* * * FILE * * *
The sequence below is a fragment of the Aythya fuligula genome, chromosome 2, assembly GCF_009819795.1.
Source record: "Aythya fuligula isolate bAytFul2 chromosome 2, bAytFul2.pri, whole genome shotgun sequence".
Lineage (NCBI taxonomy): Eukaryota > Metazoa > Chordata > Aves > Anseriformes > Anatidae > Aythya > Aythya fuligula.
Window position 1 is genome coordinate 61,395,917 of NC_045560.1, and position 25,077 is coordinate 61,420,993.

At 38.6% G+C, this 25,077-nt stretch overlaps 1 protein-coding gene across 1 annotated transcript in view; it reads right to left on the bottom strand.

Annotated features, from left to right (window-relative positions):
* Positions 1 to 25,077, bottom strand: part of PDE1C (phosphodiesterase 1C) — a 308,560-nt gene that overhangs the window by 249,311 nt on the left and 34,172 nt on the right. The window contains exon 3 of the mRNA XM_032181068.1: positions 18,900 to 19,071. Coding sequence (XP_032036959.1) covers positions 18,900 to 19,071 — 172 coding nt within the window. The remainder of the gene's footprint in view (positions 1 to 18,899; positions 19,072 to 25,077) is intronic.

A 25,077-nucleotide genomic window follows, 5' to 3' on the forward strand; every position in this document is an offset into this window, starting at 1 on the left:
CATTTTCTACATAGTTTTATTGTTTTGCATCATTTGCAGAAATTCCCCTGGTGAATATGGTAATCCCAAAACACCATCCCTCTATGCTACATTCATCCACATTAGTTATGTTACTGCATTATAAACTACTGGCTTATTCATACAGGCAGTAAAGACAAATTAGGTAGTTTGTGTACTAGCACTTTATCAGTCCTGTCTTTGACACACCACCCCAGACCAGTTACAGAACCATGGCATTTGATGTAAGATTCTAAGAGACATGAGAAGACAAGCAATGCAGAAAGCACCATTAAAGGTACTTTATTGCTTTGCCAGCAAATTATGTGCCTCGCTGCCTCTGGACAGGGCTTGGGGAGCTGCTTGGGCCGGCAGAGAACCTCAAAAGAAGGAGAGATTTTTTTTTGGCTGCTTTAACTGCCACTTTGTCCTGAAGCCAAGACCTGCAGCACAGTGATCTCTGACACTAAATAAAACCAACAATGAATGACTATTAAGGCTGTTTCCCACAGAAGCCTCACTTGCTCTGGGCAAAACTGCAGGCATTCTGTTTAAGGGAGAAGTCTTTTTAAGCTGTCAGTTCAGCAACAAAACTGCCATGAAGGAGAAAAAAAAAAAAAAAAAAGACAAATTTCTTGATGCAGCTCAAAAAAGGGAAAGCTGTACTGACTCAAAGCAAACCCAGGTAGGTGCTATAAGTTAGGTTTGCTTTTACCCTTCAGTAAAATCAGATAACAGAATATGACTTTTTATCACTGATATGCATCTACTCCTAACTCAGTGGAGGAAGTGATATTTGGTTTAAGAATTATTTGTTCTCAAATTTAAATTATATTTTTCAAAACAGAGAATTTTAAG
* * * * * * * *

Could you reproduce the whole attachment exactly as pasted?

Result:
The sequence below is a fragment of the Aythya fuligula genome, chromosome 2, assembly GCF_009819795.1.
Source record: "Aythya fuligula isolate bAytFul2 chromosome 2, bAytFul2.pri, whole genome shotgun sequence".
Lineage (NCBI taxonomy): Eukaryota > Metazoa > Chordata > Aves > Anseriformes > Anatidae > Aythya > Aythya fuligula.
Window position 1 is genome coordinate 61,395,917 of NC_045560.1, and position 25,077 is coordinate 61,420,993.

At 38.6% G+C, this 25,077-nt stretch overlaps 1 protein-coding gene across 1 annotated transcript in view; it reads right to left on the bottom strand.

Annotated features, from left to right (window-relative positions):
* Positions 1 to 25,077, bottom strand: part of PDE1C (phosphodiesterase 1C) — a 308,560-nt gene that overhangs the window by 249,311 nt on the left and 34,172 nt on the right. The window contains exon 3 of the mRNA XM_032181068.1: positions 18,900 to 19,071. Coding sequence (XP_032036959.1) covers positions 18,900 to 19,071 — 172 coding nt within the window. The remainder of the gene's footprint in view (positions 1 to 18,899; positions 19,072 to 25,077) is intronic.

A 25,077-nucleotide genomic window follows, 5' to 3' on the forward strand; every position in this document is an offset into this window, starting at 1 on the left:
CATTTTCTACATAGTTTTATTGTTTTGCATCATTTGCAGAAATTCCCCTGGTGAATATGGTAATCCCAAAACACCATCCCTCTATGCTACATTCATCCACATTAGTTATGTTACTGCATTATAAACTACTGGCTTATTCATACAGGCAGTAAAGACAAATTAGGTAGTTTGTGTACTAGCACTTTATCAGTCCTGTCTTTGACACACCACCCCAGACCAGTTACAGAACCATGGCATTTGATGTAAGATTCTAAGAGACATGAGAAGACAAGCAATGCAGAAAGCACCATTAAAGGTACTTTATTGCTTTGCCAGCAAATTATGTGCCTCGCTGCCTCTGGACAGGGCTTGGGGAGCTGCTTGGGCCGGCAGAGAACCTCAAAAGAAGGAGAGATTTTTTTTTGGCTGCTTTAACTGCCACTTTGTCCTGAAGCCAAGACCTGCAGCACAGTGATCTCTGACACTAAATAAAACCAACAATGAATGACTATTAAGGCTGTTTCCCACAGAAGCCTCACTTGCTCTGGGCAAAACTGCAGGCATTCTGTTTAAGGGAGAAGTCTTTTTAAGCTGTCAGTTCAGCAACAAAACTGCCATGAAGGAGAAAAAAAAAAAAAAAAAAGACAAATTTCTTGATGCAGCTCAAAAAAGGGAAAGCTGTACTGACTCAAAGCAAACCCAGGTAGGTGCTATAAGTTAGGTTTGCTTTTACCCTTCAGTAAAATCAGATAACAGAATATGACTTTTTATCACTGATATGCATCTACTCCTAACTCAGTGGAGGAAGTGATATTTGGTTTAAGAATTATTTGTTCTCAAATTTAAATTATATTTTTCAAAACAGAGAATTTTAAG